2016 marks the tenth anniversary of Masdar Clean Energy and Executive Director Bader Al Lamki makes it unequivocally clear that the UAE is serious about clean energy. "As a major supplier of the world's energy needs, the UAE is committed to do its part in developing constructive approaches to combat the impact of climate change and to exemplify a leadership model in sustainable energy and economic development." In the past decade, Masdar Clean Energy has been involved in a total of 1.7 gigawatts of clean energy projects globally, including some of the world's largest projects, like Shams-1 and the London Array in the UK, the world's largest operational offshore wind farm, and plans to double this in the next five years. In 2009, the UAE became the first developing country to host a major international organisation, with Abu Dhabi becoming home to the headquarters of the International Renewable Energy Agency (IRENA), testament to the UAE's emerging role as a global energy leader, and in 2019, the UAE will also be the first OPEC member country to host the World Energy Congress.
IN IT FOR THE LONG HAUL
Despite the difficult times, the UAE continues to be one of the most exciting oil and gas markets today, and the stable political climate has entrenched it as a great place to conduct business, with the UAE being the top recipient of foreign direct investment (FDI) in the region. L&T Hydrocarbon Engineering Sarma's last words of advice: "the nature of the oil and gas markets change over time, and you need [to be] responsive to developments, with a set of core values consistent with what the customer requires. Ultimately, dependability comes from good execution."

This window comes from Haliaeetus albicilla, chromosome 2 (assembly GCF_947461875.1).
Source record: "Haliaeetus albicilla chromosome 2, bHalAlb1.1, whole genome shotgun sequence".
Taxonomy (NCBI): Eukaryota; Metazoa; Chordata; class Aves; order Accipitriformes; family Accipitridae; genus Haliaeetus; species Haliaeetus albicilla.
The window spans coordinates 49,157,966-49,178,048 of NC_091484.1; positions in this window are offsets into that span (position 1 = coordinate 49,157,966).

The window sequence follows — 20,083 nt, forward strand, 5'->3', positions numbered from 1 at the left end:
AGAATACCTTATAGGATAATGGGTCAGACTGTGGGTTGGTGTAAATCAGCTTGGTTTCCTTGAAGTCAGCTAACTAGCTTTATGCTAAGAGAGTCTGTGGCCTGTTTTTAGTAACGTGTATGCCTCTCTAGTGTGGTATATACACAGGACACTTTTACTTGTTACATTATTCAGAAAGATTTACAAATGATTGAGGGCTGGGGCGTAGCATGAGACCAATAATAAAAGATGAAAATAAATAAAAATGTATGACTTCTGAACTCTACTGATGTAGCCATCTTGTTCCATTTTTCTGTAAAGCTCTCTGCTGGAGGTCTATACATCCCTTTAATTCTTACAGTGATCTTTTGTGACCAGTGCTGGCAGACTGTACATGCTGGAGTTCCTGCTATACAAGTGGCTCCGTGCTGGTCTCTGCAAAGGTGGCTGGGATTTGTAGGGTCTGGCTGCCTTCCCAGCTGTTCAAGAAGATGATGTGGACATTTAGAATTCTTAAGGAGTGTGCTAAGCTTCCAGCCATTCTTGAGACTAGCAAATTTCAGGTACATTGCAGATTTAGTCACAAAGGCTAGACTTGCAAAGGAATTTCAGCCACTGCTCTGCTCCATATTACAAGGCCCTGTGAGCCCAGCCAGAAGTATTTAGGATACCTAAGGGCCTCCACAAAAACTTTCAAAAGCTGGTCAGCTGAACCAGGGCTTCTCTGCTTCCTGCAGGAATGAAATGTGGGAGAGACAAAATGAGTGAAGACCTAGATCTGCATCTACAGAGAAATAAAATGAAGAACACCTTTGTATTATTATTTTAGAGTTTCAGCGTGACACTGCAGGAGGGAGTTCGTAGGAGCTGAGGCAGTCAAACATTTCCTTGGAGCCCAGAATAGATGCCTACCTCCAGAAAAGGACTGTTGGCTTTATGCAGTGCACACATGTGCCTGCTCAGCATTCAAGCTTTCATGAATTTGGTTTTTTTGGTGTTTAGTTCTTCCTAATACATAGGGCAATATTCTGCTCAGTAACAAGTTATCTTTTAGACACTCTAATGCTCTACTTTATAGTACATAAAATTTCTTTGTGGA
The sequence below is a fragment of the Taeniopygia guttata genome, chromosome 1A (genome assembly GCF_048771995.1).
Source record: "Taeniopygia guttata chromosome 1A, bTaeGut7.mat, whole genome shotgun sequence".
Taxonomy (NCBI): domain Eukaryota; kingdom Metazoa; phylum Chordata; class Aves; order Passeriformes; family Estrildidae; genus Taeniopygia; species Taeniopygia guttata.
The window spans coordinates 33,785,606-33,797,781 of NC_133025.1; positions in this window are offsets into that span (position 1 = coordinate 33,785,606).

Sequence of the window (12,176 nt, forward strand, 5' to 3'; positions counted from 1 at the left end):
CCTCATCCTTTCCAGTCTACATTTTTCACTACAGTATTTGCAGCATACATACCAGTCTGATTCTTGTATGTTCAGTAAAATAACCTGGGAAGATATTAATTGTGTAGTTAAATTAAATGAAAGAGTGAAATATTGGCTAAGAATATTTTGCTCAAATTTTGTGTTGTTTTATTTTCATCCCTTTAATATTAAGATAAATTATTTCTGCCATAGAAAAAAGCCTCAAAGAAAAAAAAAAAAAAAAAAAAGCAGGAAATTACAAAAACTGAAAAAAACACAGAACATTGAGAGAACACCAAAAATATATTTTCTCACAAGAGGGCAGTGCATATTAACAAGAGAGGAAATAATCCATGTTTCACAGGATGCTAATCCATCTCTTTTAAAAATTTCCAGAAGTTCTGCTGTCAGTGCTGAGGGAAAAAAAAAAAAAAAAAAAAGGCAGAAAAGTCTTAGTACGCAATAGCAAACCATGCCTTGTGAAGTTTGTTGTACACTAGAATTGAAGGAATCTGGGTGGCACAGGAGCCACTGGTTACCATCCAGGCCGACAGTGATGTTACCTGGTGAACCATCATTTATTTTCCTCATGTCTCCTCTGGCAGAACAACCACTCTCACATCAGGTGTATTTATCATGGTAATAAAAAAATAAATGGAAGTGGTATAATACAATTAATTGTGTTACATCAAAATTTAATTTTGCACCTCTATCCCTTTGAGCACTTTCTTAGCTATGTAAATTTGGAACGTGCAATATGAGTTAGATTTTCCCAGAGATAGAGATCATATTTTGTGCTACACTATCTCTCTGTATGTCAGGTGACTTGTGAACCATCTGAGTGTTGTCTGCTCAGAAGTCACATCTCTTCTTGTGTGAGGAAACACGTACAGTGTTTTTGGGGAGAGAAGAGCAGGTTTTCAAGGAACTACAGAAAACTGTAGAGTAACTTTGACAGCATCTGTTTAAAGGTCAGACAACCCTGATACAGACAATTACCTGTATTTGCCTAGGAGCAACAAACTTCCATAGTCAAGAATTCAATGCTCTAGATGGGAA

The stability of the Emirati leadership and openness to the private sector has produced a generation of expats that has grown to see the UAE as home, and the UAE relies on them in large part to realize its dreams. Haven Fire & Safety MD Gerry Boux reminisces, "I came to the Middle East in 1981 and the UAE in 1982 and like many others I only planned of staying for a couple of years. It has now been over thirty years and counting. Not only have I raised a family here, my children are also raising their families here."
WEATHERING THE STORM